One of the first bits of text you'll see when you fire up Mario Golf on the Game Boy Color is a line that reads, "Everyone who tries golf falls in love with the sport." Nintendo obviously hasn't tried its collective corporate hand at the slew of golf titles out there that not only threaten to make first-time golfers run away screaming, but try the patience of even the most seasoned, tolerant golf-video-game fan. Nintendo's naiveté certainly has something to do with the fact that its Mario Golf game on the N64 is probably one of the coolest things to happen to the sport and that the Game Boy Color version is no exception.
There are several modes of play: tournament, match game, stroke, training, and a vs. mode for two players. You start out each game, no matter which, at the clubhouse. This is where you choose and create your golfer, go through training, and generally find out anything you need to know about the game you're about to enter. When creating a player, you choose a male or female and give this golfer a name. You then enter the Marion Club as a student. Your goal? Become a pro and meet up with Mario, the "best golfer who's ever lived."
The match game pits you against one of several other golfers. Two are available immediately, and you'll open up others as you go along. You play 18 holes, and the best score wins. Throughout the game, you'll have other objectives to meet, such as winning the longest-drive competition or earning marks for getting your ball closest to the pin on the first drive.
Stroke mode is a basic practice round that lets you train and open up characters. Tournament mode is an ongoing event that places you against strings of other golfers. Training mode teaches you how to approach different types of situations, judge the wind, and choose which club to use for what type of shot, and so forth. The vs. mode is just that - you play against a linked friend. There are four courses to start out with, and they offer a variety of terrain features, such as seaside, dunes, the basic Marion Club course and the Palm Club level. If playing 18 holes of golf on these courses doesn't grab you, there's also a minigame event that lets you compete for stars.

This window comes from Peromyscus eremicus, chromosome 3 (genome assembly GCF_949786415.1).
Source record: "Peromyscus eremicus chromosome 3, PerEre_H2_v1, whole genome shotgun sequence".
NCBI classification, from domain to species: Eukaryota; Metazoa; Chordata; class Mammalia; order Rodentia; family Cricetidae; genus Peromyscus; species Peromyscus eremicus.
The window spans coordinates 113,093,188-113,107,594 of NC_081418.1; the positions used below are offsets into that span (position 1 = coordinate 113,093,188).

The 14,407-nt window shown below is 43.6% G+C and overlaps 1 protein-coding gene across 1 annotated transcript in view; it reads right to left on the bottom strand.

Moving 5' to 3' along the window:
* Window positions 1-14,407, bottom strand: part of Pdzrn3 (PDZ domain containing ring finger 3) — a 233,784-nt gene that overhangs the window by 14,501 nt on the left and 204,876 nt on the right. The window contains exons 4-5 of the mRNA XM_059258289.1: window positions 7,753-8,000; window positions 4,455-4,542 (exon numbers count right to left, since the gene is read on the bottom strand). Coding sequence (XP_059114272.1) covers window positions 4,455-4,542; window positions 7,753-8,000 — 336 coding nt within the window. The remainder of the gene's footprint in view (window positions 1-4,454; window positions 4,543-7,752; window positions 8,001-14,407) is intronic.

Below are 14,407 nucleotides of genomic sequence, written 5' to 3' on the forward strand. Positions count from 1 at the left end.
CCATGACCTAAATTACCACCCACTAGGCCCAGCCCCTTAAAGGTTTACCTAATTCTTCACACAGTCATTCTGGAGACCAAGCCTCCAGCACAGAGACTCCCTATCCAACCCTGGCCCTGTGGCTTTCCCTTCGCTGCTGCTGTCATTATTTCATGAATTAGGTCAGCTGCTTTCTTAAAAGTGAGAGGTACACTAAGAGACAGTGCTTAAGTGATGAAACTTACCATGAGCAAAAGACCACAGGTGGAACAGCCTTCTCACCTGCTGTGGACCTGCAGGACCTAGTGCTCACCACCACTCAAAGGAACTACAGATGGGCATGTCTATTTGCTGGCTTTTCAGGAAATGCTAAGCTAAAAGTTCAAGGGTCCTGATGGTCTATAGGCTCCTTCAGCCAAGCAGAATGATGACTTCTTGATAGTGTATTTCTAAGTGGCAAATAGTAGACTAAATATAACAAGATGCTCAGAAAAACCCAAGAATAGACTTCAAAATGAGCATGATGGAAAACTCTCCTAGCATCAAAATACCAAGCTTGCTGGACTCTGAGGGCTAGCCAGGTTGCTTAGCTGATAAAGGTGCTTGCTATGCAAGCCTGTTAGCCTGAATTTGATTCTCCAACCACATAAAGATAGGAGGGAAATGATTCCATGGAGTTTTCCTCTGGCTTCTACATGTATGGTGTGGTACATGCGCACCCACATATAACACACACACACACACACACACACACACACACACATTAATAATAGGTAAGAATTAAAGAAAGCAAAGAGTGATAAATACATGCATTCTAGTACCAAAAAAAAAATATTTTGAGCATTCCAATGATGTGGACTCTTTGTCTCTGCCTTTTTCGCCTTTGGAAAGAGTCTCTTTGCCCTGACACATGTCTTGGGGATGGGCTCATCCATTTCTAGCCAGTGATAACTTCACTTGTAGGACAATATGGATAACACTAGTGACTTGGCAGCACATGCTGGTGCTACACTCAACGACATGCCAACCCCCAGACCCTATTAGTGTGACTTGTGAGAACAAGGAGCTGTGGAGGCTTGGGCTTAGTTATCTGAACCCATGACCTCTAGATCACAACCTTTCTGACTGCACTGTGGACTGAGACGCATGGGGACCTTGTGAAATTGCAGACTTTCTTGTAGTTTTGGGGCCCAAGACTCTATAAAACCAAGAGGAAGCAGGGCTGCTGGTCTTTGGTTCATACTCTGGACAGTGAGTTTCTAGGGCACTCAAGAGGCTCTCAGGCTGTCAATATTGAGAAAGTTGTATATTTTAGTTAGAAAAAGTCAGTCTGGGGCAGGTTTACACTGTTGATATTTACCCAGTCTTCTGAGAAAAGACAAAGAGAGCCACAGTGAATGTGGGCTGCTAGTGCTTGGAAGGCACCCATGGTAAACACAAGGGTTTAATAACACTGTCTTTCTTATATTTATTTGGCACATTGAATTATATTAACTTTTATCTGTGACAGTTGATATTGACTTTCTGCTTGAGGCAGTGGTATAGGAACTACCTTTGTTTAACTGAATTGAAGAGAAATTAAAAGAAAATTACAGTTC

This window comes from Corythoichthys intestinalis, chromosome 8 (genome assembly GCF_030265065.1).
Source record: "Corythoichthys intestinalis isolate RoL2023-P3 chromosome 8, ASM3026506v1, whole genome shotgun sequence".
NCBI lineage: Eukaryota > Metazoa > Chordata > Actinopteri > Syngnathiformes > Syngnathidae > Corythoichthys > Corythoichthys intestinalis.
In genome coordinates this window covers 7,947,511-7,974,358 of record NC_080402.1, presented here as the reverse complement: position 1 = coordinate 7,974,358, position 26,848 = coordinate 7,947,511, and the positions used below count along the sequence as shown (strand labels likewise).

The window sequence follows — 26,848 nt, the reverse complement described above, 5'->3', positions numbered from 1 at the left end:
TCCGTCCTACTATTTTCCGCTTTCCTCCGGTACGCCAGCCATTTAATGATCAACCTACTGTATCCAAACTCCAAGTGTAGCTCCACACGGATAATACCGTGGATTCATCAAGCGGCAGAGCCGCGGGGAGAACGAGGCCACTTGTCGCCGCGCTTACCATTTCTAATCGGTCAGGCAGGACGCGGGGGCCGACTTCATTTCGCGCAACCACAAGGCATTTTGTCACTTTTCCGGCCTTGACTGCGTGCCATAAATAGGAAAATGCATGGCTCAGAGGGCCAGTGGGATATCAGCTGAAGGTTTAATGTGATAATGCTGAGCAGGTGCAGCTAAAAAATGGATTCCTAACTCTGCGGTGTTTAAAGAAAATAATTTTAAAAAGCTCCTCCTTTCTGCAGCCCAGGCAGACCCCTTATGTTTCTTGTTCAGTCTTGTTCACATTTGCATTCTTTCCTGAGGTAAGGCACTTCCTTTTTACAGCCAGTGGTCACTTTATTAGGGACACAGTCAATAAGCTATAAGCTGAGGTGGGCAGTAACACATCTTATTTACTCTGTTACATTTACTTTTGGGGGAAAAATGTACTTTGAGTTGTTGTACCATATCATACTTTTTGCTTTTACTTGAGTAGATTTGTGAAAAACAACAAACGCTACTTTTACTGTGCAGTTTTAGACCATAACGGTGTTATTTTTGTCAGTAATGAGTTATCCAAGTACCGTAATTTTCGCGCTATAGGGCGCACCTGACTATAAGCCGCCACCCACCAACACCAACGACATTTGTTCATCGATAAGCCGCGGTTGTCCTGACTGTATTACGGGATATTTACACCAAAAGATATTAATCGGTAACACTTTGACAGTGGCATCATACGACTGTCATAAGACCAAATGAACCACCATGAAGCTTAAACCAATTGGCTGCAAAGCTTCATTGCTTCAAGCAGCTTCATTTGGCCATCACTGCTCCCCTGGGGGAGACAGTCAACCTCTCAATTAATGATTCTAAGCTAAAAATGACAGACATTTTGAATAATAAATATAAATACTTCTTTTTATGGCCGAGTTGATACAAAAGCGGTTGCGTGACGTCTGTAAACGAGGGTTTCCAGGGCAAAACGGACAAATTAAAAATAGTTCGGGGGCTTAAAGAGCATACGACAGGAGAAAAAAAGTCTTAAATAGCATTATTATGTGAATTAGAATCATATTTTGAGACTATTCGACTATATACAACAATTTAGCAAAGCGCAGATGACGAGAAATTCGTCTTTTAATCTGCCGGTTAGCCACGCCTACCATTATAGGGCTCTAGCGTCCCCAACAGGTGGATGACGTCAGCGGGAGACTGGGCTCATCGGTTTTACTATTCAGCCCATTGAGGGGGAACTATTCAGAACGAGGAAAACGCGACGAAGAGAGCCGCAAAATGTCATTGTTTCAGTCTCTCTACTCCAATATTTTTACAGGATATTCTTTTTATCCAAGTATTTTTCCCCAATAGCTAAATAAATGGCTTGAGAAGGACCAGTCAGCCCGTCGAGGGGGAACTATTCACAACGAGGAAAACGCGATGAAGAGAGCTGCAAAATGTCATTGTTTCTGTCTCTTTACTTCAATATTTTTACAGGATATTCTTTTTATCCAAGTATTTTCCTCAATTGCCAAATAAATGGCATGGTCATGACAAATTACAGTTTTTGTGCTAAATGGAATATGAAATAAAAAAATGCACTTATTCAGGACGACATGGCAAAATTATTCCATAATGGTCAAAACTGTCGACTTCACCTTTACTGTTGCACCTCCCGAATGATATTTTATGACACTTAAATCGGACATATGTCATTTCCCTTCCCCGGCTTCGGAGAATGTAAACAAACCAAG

Essentially, the Game Boy Color Mario Golf is a scaled-down version of the N64 game. The game is unique in its ability to make golf games intuitive, fun, and charismatic - thanks to the licensed characters. The meters in the GB game are easy to read, even if you have never played golf games. There's one mark to begin your stroke, one to determine the length of your stroke, and one to actually begin the stroke (standard). You watch the wind, as determined numerically through an "mph" indicator on the meter itself. You can hit the B button to catch a close-up of where a particular shot will land, and scan from overhead for a big picture image of where you are on the hole.
One problem with the game is that putting can be tough because the amount of precision required surpasses the graphical capabilities of the system - you just can't seem to consistently get close enough in to see if you're really on top of the cup. Plus, you don't have the benefit of an overlaid terrain map to indicate inclines and declines. Arrows drawn on the green can sometimes give you guidance, but they're still not foolproof.
All in all, Mario Golf is an excellent adaptation of the N64 title, and it's a Game Boy experience that stands well on its own. The music is even reflective of the N64's - it varies, depending on how well you're doing, and it's constant without being annoying. The only thing missing, audiowise, are the taunts, and frankly, you'll probably do just fine on your own.